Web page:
How much good could you do with a $5 bill? In the holiday season, when many of us are thinking of charity and the less fortunate, a few dollars may not seem like enough to do much of anything.
But that small amount was at the heart of an experiment that Reverend Nathan Detering tried with his congregation in Sherborn, reversing the tradition of church offerings to send the money out rather than bring it in. The story is part of WBUR's Kind World.
REVEREND NATHAN DETERING: I decided that it'd be really a cool thing and a great thing to be able to send people out to do good things in the world. We distributed about 150 envelopes, there was $1,500 total, so anywhere between $5 and $20 denominations. You could hear the gasps; my son actually said, "Dad, are you giving away our money?" And I assured him that no, this is from the discretionary fund that the church gives me.
My charge was very, very simple: "Use this gift for good. Share the fact that it came from your church. Return and tell the story." In my job, I so often have the opportunity to help folks in need with resources the church provides me. So I really get to see the difference that can make, such a simple thing—you know, $20 to help somebody with a food bill or something. But most people don't get to see that impact that they have.
And it felt like it would be almost selfish for me to keep that to myself.
CATHY LEONARD: My first thought was, "Cool," you know, "we really get to do something out there ourselves." And then my second thought was, "I have absolutely no idea what I am going to do with this money."
CATHIE HEALY: We were all feeling the same way.
REVEREND DETERING: I expected people to be a little bit paralyzed by it, frankly.
LEONARD: I took both my money and my husband's, we doubled it.
HEALY: An incredible amount of talking and thinking and planning—what could we do and what could we do together?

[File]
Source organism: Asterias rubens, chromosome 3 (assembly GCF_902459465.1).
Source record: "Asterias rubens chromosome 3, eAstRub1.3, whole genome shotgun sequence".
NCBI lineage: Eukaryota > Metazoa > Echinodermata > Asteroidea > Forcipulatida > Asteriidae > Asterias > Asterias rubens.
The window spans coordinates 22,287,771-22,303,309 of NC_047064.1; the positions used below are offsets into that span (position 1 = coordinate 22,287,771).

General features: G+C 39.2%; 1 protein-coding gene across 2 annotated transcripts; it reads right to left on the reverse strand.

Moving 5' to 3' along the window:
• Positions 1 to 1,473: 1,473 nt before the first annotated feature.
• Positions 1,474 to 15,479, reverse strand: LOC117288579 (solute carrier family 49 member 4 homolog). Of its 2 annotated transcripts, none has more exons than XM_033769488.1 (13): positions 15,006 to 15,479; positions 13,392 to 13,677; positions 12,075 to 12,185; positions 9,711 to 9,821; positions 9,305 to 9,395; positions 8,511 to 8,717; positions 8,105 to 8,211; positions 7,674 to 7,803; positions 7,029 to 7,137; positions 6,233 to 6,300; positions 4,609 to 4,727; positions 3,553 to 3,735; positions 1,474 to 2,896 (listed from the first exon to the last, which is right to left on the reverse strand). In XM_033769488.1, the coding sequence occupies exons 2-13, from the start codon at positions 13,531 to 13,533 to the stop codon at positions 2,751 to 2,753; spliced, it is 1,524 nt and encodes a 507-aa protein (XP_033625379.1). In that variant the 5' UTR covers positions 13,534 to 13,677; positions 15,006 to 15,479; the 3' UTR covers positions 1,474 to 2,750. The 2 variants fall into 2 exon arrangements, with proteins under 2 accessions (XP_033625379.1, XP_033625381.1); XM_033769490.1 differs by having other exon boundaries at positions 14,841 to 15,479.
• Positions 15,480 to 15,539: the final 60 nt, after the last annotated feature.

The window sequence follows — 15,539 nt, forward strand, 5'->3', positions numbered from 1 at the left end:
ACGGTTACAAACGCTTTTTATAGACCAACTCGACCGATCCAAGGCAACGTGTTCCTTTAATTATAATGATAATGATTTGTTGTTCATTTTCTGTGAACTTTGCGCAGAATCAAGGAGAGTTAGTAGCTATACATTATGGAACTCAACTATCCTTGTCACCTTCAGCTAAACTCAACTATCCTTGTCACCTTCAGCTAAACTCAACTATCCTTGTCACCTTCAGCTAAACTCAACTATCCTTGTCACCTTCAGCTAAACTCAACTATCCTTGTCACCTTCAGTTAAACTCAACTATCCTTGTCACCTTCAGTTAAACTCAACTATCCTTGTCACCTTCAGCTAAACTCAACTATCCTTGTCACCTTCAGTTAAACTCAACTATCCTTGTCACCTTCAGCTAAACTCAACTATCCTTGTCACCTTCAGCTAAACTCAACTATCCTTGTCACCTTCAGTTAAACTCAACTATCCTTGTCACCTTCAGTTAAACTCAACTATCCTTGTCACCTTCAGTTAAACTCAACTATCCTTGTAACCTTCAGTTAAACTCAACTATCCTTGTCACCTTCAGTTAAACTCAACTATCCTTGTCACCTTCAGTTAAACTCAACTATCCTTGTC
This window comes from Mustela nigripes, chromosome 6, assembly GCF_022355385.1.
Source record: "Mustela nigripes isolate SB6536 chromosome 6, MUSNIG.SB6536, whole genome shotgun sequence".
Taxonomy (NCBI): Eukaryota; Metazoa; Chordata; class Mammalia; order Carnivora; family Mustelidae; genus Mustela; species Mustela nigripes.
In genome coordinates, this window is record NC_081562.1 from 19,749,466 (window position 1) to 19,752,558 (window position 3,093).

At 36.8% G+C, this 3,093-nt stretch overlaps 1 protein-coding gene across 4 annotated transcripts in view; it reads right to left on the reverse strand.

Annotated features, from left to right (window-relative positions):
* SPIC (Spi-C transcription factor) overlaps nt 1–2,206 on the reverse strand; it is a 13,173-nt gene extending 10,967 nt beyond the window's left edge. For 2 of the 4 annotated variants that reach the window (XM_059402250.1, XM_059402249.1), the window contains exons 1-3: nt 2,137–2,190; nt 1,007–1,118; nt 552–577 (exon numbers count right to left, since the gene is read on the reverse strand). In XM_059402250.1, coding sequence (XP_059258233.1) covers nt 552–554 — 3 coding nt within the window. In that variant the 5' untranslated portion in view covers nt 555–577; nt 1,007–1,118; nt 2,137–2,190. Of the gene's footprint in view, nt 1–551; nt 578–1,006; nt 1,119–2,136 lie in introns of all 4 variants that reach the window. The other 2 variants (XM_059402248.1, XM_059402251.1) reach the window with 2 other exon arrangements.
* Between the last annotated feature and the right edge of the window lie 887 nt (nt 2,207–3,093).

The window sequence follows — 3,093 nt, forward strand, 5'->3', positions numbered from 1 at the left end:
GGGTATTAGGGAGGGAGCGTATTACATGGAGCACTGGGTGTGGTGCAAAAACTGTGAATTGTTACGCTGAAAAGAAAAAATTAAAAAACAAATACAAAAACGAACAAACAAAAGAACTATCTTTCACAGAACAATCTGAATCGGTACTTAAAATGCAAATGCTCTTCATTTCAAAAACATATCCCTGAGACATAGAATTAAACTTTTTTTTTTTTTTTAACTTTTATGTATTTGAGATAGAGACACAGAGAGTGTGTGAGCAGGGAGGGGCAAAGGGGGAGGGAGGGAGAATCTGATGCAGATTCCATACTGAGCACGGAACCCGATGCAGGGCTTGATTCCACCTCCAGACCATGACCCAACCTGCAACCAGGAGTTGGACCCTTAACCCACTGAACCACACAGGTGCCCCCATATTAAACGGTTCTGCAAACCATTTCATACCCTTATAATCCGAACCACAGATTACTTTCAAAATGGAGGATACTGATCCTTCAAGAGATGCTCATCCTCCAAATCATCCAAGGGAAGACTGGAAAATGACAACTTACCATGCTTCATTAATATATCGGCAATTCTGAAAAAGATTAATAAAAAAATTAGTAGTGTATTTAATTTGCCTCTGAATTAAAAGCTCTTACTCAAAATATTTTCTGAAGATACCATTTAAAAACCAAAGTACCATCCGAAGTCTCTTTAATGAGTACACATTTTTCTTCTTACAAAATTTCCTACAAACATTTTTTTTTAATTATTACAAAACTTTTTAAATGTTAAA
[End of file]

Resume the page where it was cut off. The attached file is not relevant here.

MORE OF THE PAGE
LEONARD: I waited, awhile.
REVEREND DETERING: I did expect that people would pool it together. I expected that people would sit on on it for a long time. And I really wanted to have conversations happen at the dinner table. And all of that really happened.
SUSAN WEAVER: I'm a social worker and I work at a local hospital. And I put the envelope in my folder that I carry with me. And within a few days, I was meeting with a patient, just a lovely lady that's struggling with a lot of medical issues and needs a little help and encouragement.
And she was at the hospital all day for doctor's appointments, told me she'd used the last of her cash for the ride, and had no food and no money for lunch. And I just took out my envelope and gave it to her. She was very surprised and very grateful, and she was hungry.
JOHN WEAVER: I kept it in my briefcase. I went to visit a family friend that was having issues psychologically and with substance abuse and was at in-patient facility. And I went to visit that person who was very dear to my heart, and we were talking about our families and our lives and our beliefs, and I said, "Well, I have an interesting story to tell you about my church; you've told me things about your church, and our church created this reverse offering. And I know you don't really need money, per se, but I would like you to have this."
It was symbolic in the sense that there are a lot of people out there that care about him, and I was just able to be a vehicle through which that was displayed. The good news is, this individual is doing very well right now.
REVEREND DETERING: That small amount of money was given a large meaning. And I really wanted people to appreciate that. It's not the number on the bill that can make the difference, often it's the intention behind it.
Somebody had folded up their $5 bill in their wallet, and they said they were walking through their life with a different kind of vision for the need that was around them. It was only $5, but the money helped them grow new antennae for the world around them. For five bucks, that's a priceless thing.
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